Making your own linen guest towels is pretty fast and easy if you sew anything at all. And that’s splendid as I love linen. Love the look, love the feel, love working with it.
I know I’ve mentioned that I often rely on Napkins Online from eBay rather than sewing out mitered cornered napkins – but hey – at about $1.50 each it’s worth it if I have a bunch (sets of 12) to make given I like the whole mitered corner thing. Four or 6 double sided napkins with cute rik rak, aka the Halloween ones I discussed with tutorials here, yield very satisfying high speed results. Linen mitered corner napkins in larger numbers lose their appeal quickly. Not so the linen towels. You’re not burning your fingertips trying to press and miter really small hems. And, two make a very nice gift. Keep your regular bath towels out but make 2 guest towels in coordinating colors to place over them for your holiday of choice.
Pretty much, I pick up my linen at JoAnn on sale. The folks over at Martha Stewart Living had recommended Gray Line Fabrics in one of their articles and I keep them bookmarked in case I need a color I can’t find locally. They have a wonderful selection and reasonable prices.
I simply cut rectangles 25 inches by 15 inches. First press the hems – I like to use a stiff piece of cardboard as a guide, for those in the U.S. priority mail envelopes have a nice edge to help with straight hems. First, press all around less than a ¼ inch. Then make a second pass. Finished side hems are about ¼ inch, back hem about ½ inch and front hem 1 ½ inch. Decorate to your liking. Machine embroider, hand embroider, stitch rick rak, trims or fabric strips across or appliqué with either iron on or stitching. The one thing to keep in mind is that linen really only looks good if you iron it while damp – it can be difficult to get crisp looking otherwise.
I’d purchased some linen guest towels here and they’re fine -literally and figuratively (she’s a popular seller). My Nice / Naughty stitching actually poked a hole through the purchased towel when stitching out the poinsettia (i.e. the fine notation). For my handcrafted linen towels I use a bit sturdier linen so I have more design choice in machine embroidery I’ve used JoAnn’s 100% linen (note the linked linen is 53 inches wide), not a handkerchief linen which would be too fine. You could go with linen look (55% linen, 45% rayon) or craft some very inexpensively using “poor man’s linen”, osnaburg (100% cotton), if you prefer. I’ve decided I like my handcrafted better then the “for sale hemstitch”. If you like the look of hemstitch but want to make towels, check out the fancy stitches on your machine. You may find you like an airy, feathering stitch along the hemline just as well.
Always prewash and dry (low if linen, high for cottons). If you machine stitch items that later shrink, you’ll end up with something that’s only good as a rag – it will never look good again (picture a scrunched up embroidery design that never flattens out). For this reason be careful when purchasing items to embroider. I’d bought some cotton waffle weave that shrank terribly. I was a tad forewarned as the site said wash cool lay flat – but I don’t know anyone I could gift waffle weave cotton dish towels who would not throw them in the washer and dryer so I bought a few as an experiment. I was surprised to find someone was actually selling cotton dishtowels that couldn’t go in the dryer to crafters as embroidery blanks. They are now with my rags, luckily I didn’t embroider with them first. I can understand with linen, but cotton waffle weave? I only hope crafters reselling these didn’t lose their reputation and customers. Not pre-washing keeps that crisp, new look. But it can bite you later. Always pre-wash. Starch after if you like and want a crisp new look. (aside: I did email the seller, saying the warning was there so I didn’t want a refund but it wasn’t big and could cost customers – I noticed they came off the site’s offerings).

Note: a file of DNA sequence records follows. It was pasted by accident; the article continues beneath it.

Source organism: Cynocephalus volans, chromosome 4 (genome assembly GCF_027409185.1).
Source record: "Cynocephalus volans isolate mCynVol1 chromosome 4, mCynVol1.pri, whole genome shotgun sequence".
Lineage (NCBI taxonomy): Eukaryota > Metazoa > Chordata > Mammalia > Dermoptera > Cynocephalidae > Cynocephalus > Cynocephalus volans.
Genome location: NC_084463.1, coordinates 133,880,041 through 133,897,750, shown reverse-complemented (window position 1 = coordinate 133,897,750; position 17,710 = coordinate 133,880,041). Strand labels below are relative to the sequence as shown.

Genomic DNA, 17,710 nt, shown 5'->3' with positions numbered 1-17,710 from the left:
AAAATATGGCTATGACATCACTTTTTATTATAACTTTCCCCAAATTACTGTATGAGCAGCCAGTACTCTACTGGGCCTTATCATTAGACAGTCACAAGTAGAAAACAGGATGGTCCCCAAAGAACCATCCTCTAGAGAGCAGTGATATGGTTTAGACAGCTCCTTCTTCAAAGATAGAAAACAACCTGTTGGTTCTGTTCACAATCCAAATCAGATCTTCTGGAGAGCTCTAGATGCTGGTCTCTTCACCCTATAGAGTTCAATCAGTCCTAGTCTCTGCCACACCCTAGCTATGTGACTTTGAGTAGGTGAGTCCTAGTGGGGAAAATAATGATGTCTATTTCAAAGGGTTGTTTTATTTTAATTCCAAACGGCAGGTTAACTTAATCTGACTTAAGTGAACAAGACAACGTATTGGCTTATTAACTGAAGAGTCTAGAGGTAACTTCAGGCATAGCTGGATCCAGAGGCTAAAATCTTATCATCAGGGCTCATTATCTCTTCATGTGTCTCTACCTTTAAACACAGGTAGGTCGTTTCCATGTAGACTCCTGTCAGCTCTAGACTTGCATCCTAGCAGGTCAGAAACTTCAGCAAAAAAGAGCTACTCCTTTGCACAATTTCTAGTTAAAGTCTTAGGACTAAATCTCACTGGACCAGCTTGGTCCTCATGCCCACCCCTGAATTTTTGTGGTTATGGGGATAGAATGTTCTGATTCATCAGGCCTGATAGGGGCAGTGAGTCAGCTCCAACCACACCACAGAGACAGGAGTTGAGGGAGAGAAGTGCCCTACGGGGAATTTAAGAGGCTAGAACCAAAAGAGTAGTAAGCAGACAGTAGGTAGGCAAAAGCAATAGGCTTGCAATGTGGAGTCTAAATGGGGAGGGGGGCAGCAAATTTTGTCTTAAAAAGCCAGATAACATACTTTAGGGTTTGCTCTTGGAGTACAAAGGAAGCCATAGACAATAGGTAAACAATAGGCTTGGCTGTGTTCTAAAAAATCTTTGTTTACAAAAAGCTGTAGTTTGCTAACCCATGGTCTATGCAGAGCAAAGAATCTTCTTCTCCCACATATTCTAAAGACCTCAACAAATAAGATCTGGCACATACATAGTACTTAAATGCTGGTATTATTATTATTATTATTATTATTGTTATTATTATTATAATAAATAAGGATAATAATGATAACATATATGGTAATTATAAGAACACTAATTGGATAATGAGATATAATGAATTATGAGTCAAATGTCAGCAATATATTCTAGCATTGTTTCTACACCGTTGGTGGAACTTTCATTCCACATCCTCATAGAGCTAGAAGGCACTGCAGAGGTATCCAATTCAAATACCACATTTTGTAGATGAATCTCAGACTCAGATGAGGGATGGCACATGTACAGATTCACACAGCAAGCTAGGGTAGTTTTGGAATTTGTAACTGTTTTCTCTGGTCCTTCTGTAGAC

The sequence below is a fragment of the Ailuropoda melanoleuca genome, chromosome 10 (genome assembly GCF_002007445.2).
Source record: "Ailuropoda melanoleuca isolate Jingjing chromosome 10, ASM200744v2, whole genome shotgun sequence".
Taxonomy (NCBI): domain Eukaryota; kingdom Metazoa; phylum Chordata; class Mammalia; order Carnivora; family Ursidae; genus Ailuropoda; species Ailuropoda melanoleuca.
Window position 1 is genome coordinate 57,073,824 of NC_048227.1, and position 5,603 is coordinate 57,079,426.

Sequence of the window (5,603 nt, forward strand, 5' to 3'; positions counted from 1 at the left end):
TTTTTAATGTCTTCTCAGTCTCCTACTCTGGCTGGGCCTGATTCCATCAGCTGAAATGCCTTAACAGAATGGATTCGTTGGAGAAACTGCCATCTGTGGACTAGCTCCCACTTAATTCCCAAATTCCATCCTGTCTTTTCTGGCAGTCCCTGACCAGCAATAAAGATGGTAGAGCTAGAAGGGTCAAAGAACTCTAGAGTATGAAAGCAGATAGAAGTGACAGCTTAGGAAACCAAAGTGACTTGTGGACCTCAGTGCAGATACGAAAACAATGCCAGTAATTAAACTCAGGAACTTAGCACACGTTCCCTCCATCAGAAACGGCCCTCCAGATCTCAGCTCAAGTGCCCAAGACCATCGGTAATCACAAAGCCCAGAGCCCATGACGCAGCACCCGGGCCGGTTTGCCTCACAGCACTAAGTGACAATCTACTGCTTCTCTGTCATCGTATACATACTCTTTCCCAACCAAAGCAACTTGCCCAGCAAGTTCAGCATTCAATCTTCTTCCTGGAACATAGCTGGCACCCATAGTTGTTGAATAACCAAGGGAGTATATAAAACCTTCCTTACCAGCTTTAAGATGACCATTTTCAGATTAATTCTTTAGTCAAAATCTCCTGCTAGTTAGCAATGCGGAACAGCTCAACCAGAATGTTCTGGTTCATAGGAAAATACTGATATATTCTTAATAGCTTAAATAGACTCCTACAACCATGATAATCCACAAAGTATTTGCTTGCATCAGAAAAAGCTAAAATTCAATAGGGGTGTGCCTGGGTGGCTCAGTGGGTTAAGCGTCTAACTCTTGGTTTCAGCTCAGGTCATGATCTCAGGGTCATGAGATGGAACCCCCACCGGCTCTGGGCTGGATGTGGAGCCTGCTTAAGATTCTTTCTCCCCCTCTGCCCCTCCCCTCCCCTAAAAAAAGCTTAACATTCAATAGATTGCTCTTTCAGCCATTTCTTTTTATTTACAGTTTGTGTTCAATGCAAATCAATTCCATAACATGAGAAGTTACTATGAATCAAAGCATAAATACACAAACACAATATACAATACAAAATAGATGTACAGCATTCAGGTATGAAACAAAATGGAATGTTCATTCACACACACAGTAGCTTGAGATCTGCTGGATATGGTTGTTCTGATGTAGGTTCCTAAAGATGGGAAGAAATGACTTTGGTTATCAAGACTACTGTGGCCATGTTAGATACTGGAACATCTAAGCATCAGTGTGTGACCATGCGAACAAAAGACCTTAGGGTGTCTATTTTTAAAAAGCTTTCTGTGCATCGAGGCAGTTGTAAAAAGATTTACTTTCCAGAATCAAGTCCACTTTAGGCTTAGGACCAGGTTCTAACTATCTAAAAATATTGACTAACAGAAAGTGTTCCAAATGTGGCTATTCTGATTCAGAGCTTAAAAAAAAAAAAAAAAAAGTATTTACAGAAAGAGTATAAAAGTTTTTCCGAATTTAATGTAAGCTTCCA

I use various shades of linen above are 2 in the “natural” look. The runner they are sitting on is linen yardage from Ikea (seemed to be a summer product only).
The Dove towel stitched out beautifully. The Peace on the right I’d edited by removing the dove and added the word peace. My machine then had problems stitching it out (no stop from green to red on 2 of the poinsettias that you can see). When machine embroidery fouls up – it can be nasty. Nests of threads knotted together on the underside, can poke big holes, and worse. My first machine had a ton of problems (and these puppies can be expensive). The retailer finally swapped it for a different new one and it’s been clear sailing since, but at first it was way too finicky and unpredictable.
The designs on the towels I’m displaying are: Embroidery Library Watercolor Maple Leaves and Embroidery Library Victorian Christmas Dove. I usually edit the colors to suit me better. The Nice, Naughty I’d put together with my font program. I have so many small holiday designs I’m not sure where those particular poinsettia and mistletoe came from.
If you don’t want to “sew your own” Dharma trading has very reasonably priced linen runners (and Napkins Online has linen cotton blend runners). For something different in hand embroidery designs, check out Sublime Stitching or Urban Threads. Using trims, fabrics and appliqué on your guest towels is as limitless as your imagination.
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